A new version of the M1A2 Abrams main battle tank – which has been a US Army lynchpin for over forty years – is currently under development. The new version, the SEP version 4, or SEPv4, will feature several modernization upgrades – and should allow the Abrams to serve for decades still.
As the US Army Acquisition Support Center’s (ASC) website boasts: “The Abrams tank sends a message to those who would oppose the United States as to the resolve, capability, and might of the US Army.”
Despite the hyperbole and jingoism, the M1A2 Abrams is a fine weapons system, capable of giving adversaries pause. When first introduced in 1980, the M1A2 Abrams was ahead of its time as one of the first “third-generation” tanks to enter service anywhere in the world. Third-generation tanks feature composite armor and computer stabilized fire control systems – making them much more sophisticated than their second-generation predecessors. While resource-rich nations like the US and UK had unveiled third-generation tanks by the mid-80s, resource-poor nations like Ukraine and Bangladesh were still producing second-generation tanks in the 2010s, meaning the 1980 version of the M1A2 Abrams was more advanced than the tanks third-world countries are fielding today.
When the M1A2 Abrams was released, it featured an assortment of then-novel, and still-relevant, technologies. Most notable perhaps, is the M1A2’s top-secret armor system. “The Abrams is one of the only tanks in the world confirmed to use Chobham composite armor, the construction details of which remain a secret, several decades after its first design,” I wrote for 19FortyFive. While the precise specifics of Chobham armor are classified, we know that the design incorporates ceramic tiles encased inside a metal framework, set against a backing plate that has several layers of elastic. The Chobham ceramics are very, very hard, so that they may prevent shaped charges – known for killing tanks outfitted with more conventional armor – from penetrating the M1A2’s armor. The Chobham ceramics are also brittle. The reason: in the event a projectile does penetrate the ceramic, the Chobham’s brittleness will create a jagged entrance channel (rather than the smooth entrance channel created in conventional metal armor). The jagged entrance channel typically results in asymmetrical pressures on the penetrating charge, which can cause the charge to fail. Chobham armor has excelled under combat conditions; rarely are Chobham equipped tanks ever killed in the field, meaning the M1A2 Abrams has a world-class armor system.
Despite featuring advanced features since day one, the M1A2 has remained cutting edge because the Army continuously upgrades the platform. Emphasizing the tempo with which the Army modernizes its Abrams fleet: the SEPv3, which will soon become outdated when the SEPv4 is unveiled, is quite new. The SEPv3 is “the current production version of the Abrams” and was “scheduled for First United Equipped in FY2020,” according to Army ASC. Meaning, the SEPv3 wasn’t unveiled until fiscal year 2020, when it was undoubtedly an advanced platform. “The U.S. M1 Abrams is the most advanced main battle tank in the world. And the M1A2 SEPv3 Abrams is the most advanced version of the weapon system,” my colleague Stavros Atlamazoglou wrote. “The SEPv3 upgrade brought to the M1A2 Abrams additional electrical power from an auxiliary power unit, upgrades its network capabilities, gave it stronger armor, including the explosive reactive armor mountings, for greater protection against strikes of all types provided an improved ammo data link to interface with advanced ammunition, such as airburst munitions, and reduced the maintenance required to upkeep the main battle tank.”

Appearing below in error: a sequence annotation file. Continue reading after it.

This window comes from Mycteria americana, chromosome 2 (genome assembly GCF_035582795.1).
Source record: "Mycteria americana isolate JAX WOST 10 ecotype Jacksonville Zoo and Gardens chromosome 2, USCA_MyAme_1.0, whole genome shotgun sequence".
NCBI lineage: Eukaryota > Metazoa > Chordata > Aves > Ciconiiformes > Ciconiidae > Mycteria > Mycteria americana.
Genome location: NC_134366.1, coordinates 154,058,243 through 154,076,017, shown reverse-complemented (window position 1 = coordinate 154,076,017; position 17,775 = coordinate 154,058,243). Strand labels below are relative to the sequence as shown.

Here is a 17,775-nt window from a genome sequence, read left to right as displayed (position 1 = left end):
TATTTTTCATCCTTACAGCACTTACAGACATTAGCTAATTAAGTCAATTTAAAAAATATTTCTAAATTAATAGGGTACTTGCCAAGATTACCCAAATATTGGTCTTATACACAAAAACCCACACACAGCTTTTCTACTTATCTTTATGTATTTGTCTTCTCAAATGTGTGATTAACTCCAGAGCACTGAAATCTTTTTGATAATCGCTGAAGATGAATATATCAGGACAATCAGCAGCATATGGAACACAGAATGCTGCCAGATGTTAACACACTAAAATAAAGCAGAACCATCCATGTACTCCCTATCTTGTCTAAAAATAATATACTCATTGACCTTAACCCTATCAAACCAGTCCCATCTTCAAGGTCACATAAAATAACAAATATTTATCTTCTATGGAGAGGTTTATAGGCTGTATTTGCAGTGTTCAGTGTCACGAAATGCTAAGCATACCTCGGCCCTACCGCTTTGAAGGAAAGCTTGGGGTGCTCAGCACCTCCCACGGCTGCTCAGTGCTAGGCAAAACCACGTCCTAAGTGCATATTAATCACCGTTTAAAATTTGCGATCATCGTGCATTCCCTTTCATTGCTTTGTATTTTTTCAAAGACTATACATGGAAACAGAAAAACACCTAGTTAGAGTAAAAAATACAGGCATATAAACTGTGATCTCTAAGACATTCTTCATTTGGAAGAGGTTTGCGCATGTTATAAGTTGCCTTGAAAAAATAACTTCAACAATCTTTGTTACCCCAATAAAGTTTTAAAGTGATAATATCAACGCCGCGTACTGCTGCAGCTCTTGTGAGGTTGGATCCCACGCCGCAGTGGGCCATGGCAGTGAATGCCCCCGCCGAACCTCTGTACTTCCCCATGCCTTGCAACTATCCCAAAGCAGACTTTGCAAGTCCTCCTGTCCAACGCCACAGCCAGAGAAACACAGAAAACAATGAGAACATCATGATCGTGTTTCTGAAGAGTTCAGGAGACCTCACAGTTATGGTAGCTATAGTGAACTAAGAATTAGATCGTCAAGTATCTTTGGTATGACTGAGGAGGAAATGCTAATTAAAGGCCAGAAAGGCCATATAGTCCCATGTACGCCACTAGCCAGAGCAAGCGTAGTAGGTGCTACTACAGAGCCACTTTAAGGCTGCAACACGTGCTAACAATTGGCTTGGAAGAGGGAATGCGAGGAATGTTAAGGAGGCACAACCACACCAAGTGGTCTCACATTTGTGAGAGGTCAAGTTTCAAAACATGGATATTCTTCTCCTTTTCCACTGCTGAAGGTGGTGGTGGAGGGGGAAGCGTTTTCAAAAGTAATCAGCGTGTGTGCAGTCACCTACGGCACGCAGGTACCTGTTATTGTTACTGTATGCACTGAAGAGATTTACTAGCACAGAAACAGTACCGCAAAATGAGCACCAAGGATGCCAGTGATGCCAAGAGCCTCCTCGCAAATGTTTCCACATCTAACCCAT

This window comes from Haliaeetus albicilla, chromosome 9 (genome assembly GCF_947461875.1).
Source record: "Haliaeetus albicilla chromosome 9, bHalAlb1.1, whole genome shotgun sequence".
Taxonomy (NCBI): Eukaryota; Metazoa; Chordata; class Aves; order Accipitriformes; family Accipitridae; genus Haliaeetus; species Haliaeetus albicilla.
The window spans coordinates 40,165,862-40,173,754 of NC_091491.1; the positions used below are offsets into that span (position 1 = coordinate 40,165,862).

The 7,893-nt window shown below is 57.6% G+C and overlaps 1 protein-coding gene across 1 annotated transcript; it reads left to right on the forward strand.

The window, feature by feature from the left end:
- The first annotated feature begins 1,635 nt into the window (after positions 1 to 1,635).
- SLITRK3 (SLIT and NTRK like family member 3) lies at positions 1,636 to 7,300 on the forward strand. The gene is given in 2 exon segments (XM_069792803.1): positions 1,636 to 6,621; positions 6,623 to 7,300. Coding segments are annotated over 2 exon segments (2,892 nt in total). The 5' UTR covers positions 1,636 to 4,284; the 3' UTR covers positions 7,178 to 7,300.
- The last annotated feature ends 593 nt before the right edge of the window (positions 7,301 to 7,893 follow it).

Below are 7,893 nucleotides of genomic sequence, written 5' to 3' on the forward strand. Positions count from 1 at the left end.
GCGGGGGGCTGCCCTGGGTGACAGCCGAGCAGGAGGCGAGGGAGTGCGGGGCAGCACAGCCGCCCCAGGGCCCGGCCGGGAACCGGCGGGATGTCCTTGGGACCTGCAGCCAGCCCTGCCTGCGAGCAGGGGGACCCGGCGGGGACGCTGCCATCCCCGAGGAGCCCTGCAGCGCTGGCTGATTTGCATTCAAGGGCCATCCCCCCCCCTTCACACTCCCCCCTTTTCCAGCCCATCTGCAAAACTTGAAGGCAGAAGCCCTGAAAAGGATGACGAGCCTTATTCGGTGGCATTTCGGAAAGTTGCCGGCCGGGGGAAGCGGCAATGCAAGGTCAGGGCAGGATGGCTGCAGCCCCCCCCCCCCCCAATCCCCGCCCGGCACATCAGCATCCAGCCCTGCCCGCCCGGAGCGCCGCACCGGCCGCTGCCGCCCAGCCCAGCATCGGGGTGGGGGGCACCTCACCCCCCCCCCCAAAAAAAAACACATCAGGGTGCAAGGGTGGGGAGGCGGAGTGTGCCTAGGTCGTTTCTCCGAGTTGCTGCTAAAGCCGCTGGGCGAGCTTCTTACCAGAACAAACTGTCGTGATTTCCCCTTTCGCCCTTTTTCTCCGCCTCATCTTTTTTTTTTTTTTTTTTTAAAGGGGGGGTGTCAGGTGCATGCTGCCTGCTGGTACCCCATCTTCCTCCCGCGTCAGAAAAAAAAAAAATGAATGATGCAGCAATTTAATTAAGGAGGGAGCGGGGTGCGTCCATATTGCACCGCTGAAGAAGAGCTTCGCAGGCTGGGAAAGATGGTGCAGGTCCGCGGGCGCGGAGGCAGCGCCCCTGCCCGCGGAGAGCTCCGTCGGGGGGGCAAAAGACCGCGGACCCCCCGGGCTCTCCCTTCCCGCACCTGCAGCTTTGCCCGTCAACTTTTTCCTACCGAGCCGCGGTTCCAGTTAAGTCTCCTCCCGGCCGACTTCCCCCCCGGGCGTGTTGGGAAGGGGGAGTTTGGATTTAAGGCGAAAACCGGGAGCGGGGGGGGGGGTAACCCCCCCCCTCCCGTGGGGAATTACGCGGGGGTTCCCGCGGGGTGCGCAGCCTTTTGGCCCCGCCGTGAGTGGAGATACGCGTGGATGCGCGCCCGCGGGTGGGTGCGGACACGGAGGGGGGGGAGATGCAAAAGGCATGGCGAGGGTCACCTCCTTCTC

The SEPv3 was considered a significant upgrade over the SEPv2, which applied hard lessons learned after years of combat in the Middle East; the SEPv3 “rectifies many of the space, weight, and power issues identified during Operation Iraqi Freedom,” Army ASC said, “it is the most reliable Abrams tank ever produced.” Still, the Army is now urgently engaged in producing the SEPv3’s successor, the SEPv4.
The SEPv4 was slated to begin testing last year. Naturally, the Army is withholding certain design specifics from the public, but a general sense of what the SEPv4 will include is emerging. Wearethemighty.com reported that the SEPv4 will feature “new laser rangefinder technology, color camera, integrated on-board networks, new slip-rings, advanced meteorological sensors, ammunition data links, laser warning receivers and a far more lethal, multi-purpose 120mm tank round.” Army ASC confirmed that the new tank would feature third generation (3GEN) Forward-Looking Infrared (FLIR) technology. FLIR will allow SEPv4 crews to conduct missions at night. “FLIR technology detects heat and creates images, allowing troops to “see” through darkness, smoke, rain, snow and fog,” Raytheon states. 3GEN FLIR, especially, provides “high-definition resolution and magnification with increased precision from much greater distances.” 3GEN FLIR isn’t just about lethality – seemingly paradoxically, the tech is also about safety. “3GEN FLIR will enable Soldiers to detect, recognize, and identify military targets from civilian targets,” Army ASC says, while also helping Abrams crews with “fratricide avoidance.”
So, with 3GEN FLIR on board, the SEPv4 should be even more lethal – yet safer – than its predecessors.
Harrison Kass is the Senior Defense Editor at 19FortyFive. An attorney, pilot, guitarist, and minor pro hockey player, he joined the US Air Force as a Pilot Trainee but was medically discharged. Harrison has degrees from Lake Forest College, the University of Oregon, and New York University. He lives in Oregon and listens to Dokken. Follow him on Twitter @harrison_kass.